DBS Taiwan (星展銀行) saw its pre-tax profits more than double in the first quarter, with the uptrend expected to continue for the rest of the year, backed by its expanding corporate lending and wealth management businesses, the Singaporean lender said yesterday.
The bank reported NT$592 million (US$20.5 million) in pre-tax income during the January-to-March period, soaring 103 percent from NT$292 million a year earlier, fueling optimism for its ambition to become the third-largest foreign bank by 2015, from the fifth-largest at present, Jerry Chen (陳亮丞), general manager and head of DBS Taiwan, told a media briefing to inaugurate the bank’s new headquarters in Xinyi District (信義).
As of the end of March, the bank had a bad loan ratio of 0.76 percent, down from 1.21 percent a year earlier, data from the Financial Supervisory Commission (FSC) showed, as DBS gained significant headway from the acquisition of Taiwan’s Bowa Bank (寶華銀行) in May 2008.
The Singaporean banking group’s chairman, Peter Seah (佘林發), who flew to Taiwan to host the inauguration, said DBS Taiwan turned profitable a year ahead of schedule, adding that he was confident it could become one of the top three foreign lenders in Taiwan.
“I don’t know which competitor we will overtake later,” Seah told reporters. “It is up to them to decide. DBS is used to competition and is serious about deepening its presence here because Taiwan plays an important role in our Greater China strategy.”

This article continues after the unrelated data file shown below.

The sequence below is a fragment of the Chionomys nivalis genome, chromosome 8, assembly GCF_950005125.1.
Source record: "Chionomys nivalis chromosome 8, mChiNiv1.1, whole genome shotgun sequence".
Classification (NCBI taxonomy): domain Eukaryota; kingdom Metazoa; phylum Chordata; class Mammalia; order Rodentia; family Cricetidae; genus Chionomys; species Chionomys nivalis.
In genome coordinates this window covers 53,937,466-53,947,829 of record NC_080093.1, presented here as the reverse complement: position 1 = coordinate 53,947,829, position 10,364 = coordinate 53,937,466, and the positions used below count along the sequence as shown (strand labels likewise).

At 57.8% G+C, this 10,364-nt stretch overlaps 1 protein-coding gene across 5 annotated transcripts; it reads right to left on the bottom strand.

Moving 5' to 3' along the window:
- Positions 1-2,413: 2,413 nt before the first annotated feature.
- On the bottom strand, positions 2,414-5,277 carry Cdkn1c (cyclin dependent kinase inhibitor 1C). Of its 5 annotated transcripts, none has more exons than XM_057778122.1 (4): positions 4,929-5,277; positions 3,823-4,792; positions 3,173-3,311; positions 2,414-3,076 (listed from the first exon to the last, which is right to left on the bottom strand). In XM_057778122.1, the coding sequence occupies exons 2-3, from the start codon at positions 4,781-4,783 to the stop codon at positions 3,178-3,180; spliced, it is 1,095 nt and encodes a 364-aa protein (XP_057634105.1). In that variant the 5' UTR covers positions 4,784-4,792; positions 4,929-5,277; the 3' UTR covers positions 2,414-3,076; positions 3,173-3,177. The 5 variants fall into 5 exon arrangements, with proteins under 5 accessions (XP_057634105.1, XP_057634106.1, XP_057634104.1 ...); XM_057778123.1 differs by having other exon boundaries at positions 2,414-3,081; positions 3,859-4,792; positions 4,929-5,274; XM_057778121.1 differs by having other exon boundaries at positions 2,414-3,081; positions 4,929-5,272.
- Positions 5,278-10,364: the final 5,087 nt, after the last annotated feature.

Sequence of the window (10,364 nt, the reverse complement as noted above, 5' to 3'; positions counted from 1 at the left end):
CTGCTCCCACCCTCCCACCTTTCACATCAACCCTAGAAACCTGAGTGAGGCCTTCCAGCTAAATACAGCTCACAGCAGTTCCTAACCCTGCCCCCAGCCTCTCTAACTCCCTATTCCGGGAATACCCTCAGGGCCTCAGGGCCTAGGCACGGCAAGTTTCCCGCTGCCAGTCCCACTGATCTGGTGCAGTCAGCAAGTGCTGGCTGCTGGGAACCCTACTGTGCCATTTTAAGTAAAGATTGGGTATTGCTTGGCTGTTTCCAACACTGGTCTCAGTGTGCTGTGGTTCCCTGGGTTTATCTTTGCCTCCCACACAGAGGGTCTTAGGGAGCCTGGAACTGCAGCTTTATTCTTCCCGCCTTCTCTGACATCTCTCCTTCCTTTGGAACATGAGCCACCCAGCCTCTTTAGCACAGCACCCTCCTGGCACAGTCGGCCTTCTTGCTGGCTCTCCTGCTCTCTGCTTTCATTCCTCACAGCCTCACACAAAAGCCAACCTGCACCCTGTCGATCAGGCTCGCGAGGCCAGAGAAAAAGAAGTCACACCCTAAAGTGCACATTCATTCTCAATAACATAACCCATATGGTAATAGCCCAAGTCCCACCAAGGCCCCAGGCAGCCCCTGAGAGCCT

Citibank Taiwan, the local subsidiary of US financial services giant Citigroup, is the biggest foreign lender in terms of net worth, followed by Britain’s Standard Chartered Bank and HSBC.
DBS Bank, the largest in Southeast Asia, already serves major Taiwanese technology firms with businesses across Greater China and aims to extend its customer base to cover their supply chain, Seah said.
“The relocation of the headquarters to Shin Kong Xinyi Financial Center is a show of our commitment,” he said.
The new headquarters occupies three floors measuring 1,755 ping (5,790m2) and accommodates about 350 staff, Seah said.
He said DBS was comfortable with its current 40 branches in Taiwan, but would not reject potential expansion opportunities.
For the rest of the year, the local branch will focus on strengthening its wealth management business, as well as services to small and medium-sized firms, Chen said.
“We intend to expand our customer base, including corporate firms as well as affluent and emerging affluent customers in Asia,” he said.
The Singaporean parent has injected the NT$20 billion capital required to upgrade the branch into a subsidiary in October once the FSC gives the go-ahead, he said, adding that the bank filed the application in March and expects the review to go smoothly.